The Wonderful World of Local Backups (Part 2 of 2)
In my last post, I began a review of several of the local backup options that I have employed over recent recent years, starting with a simple external hard drive and moving onto Drobos. In this post, I’ll review two additional options I’ve explored and setup: Time Capsule and a Network-attached Storage (NAS) device (in this case, setup as a RAID array).
It bears repeating that, whatever my local backup option, I always use an additional online backup option such as Backblaze to provide an additional offsite duplicate.
Time Capsule and Networked Drives
For anyone who appreciates the simplicity of Time Machine, but dislikes the burden of constantly plugging and unplugging an external drive, then a Time Capsule or networked drive may be a great option for you.
If you aren’t familiar with Time Capsule, this is an out-of-the-box solution made by Apple that combines a wireless access point with a built-in hard drive. This option is perfect for someone building their home office from scratch, as it gives you two devices (a wifi router and an external hard drive) together. For those more familiar with Apple’s product labels, the Time Capsule is basically an Airport Extreme base station with a built in hard drive.
The downside, of course, of having a two-in-one device is that if one breaks, you’re stuck repairing or replacing both. Although I have had access points die on me, it’s far more likely the hard drive will fail long before anything else has a problem, in which case any local computer shop would be able to replace the drive for you (or you could do it yourself, if you’re handy with electronics).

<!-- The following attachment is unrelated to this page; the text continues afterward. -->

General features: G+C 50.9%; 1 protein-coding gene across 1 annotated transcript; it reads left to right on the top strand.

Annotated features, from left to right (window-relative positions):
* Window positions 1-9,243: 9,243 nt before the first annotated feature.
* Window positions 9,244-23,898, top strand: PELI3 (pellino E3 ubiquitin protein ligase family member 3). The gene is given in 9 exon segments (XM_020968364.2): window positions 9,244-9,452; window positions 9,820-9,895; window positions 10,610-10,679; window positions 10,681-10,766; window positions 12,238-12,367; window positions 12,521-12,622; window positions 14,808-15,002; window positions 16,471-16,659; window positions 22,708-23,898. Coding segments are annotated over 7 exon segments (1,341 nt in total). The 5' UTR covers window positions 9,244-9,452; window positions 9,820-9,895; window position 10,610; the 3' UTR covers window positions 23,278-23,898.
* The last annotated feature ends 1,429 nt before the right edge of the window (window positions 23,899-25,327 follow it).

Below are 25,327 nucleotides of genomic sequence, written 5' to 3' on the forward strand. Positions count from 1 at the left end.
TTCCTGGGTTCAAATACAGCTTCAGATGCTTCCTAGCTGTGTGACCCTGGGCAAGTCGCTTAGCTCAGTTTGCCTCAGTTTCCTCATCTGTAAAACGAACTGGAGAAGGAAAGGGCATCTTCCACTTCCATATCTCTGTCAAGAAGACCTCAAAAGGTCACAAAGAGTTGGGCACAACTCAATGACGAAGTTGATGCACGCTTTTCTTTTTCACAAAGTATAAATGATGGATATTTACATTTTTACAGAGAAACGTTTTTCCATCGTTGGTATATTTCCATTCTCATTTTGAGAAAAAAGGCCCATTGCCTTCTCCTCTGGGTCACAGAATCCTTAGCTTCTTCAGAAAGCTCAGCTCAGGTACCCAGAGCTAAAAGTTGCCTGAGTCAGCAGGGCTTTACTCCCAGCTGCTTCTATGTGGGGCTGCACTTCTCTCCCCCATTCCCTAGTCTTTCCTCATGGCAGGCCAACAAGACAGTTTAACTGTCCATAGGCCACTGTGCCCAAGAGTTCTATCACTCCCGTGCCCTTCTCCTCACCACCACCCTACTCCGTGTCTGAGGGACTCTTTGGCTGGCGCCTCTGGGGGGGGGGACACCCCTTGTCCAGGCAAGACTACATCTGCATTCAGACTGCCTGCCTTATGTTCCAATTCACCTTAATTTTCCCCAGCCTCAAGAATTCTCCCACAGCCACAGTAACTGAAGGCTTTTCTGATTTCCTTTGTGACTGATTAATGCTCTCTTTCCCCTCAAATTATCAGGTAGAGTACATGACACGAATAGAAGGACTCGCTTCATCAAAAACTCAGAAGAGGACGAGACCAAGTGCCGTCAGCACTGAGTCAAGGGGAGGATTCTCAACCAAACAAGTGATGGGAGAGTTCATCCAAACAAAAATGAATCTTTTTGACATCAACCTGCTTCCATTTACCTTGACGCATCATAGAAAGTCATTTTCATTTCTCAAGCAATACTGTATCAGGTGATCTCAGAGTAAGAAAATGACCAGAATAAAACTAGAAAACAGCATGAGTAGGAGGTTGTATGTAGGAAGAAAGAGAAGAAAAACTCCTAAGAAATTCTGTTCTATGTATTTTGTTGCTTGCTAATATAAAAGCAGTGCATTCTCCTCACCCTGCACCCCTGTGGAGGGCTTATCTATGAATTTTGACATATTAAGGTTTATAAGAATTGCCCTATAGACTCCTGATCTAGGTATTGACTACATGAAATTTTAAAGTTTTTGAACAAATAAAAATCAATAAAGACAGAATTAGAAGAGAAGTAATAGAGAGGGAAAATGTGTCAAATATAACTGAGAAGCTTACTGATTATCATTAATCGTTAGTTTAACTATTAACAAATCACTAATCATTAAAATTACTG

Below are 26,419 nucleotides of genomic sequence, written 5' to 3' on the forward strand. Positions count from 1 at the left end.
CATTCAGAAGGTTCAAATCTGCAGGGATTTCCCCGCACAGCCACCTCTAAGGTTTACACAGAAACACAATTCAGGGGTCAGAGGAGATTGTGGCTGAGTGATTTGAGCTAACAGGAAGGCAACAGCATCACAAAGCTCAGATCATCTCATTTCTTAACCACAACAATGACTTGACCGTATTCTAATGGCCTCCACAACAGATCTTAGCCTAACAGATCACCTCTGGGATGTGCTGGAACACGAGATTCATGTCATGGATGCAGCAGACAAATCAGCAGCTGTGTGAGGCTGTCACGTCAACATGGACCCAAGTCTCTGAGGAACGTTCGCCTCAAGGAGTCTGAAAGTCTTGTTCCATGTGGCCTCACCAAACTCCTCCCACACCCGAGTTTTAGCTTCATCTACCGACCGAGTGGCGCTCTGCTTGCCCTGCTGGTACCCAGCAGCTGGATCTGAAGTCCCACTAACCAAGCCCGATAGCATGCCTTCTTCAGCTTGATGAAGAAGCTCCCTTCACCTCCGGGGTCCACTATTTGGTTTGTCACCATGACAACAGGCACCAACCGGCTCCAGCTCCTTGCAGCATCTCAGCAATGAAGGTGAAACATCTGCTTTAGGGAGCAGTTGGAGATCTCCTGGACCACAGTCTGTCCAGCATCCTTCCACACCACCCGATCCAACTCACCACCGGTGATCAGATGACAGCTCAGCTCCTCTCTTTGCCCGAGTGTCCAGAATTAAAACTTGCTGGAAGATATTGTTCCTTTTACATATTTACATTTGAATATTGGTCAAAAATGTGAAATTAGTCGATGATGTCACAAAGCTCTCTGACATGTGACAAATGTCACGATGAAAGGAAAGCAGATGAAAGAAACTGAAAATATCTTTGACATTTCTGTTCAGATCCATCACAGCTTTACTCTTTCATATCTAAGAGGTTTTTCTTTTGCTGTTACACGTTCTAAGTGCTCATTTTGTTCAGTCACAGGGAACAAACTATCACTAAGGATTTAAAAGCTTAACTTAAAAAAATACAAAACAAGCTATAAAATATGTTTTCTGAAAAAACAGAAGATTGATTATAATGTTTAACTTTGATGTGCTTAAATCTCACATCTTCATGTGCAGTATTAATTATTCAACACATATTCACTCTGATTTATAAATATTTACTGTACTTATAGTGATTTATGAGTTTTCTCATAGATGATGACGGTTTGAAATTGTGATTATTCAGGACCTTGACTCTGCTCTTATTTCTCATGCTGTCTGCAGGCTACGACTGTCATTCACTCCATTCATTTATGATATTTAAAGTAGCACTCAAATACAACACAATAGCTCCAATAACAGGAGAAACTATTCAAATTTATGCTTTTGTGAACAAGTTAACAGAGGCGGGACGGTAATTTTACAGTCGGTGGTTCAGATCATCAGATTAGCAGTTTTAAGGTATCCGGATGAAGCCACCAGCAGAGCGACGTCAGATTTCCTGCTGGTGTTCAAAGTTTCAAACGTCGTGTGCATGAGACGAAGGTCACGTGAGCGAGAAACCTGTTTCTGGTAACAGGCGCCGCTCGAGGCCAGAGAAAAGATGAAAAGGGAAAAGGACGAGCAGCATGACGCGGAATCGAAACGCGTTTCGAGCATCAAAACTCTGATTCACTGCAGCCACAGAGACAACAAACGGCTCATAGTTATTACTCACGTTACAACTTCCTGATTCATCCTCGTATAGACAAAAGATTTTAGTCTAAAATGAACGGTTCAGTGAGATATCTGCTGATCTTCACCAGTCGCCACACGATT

If you like the concept, but want to keep the components separate, then you can use a wireless access point (such as an Airport Extreme) that supports wired network drives. Simply plug an external hard drive into the device’s USB port, configure it as a network drive, then you can set it up to serve as a Time Machine drive that performs just like the Time Capsule.
These options are great for laptop users, as your device will automatically backup whenever it’s on the network, without having to remember or worry about plugging in drives. The major downside is that you are still dependent on one hard drive with a single point of failure — if your hard drive croaks, then your backup is toast. This is why I went for a NAS RAID array.
Network-attached Storage RAID array
Network-attached storage (NAS) devices are sold in a number of flavors and sizes, but for the purposes of this review, I’m referring to those that include two or more hard drive bays, for reasons that will become apparent.
NAS devices are like the swiss army knives of data storage — you have a large number of options for what kinds of functionality is provided. Similarly, they’re the most complex to setup, but that doesn’t mean they can’t be easy, fun, and useful!
The particular device I’m using is a QNAP, such as this model found here [affiliate link]. Most devices of this nature offer the ability to setup a RAID 5 array. Put in plain English, a RAID 5 array is simply a redundant file structure using multiple drives. So, if a single drive fails, the other drives contain backups of your data so you don’t lose anything while you replace the failed drive. If you really want to dive in, there are also different types of RAID levels you can read all about here, which mostly relates to how many drives are used and how many failures are supported, but that's mostly for the power users.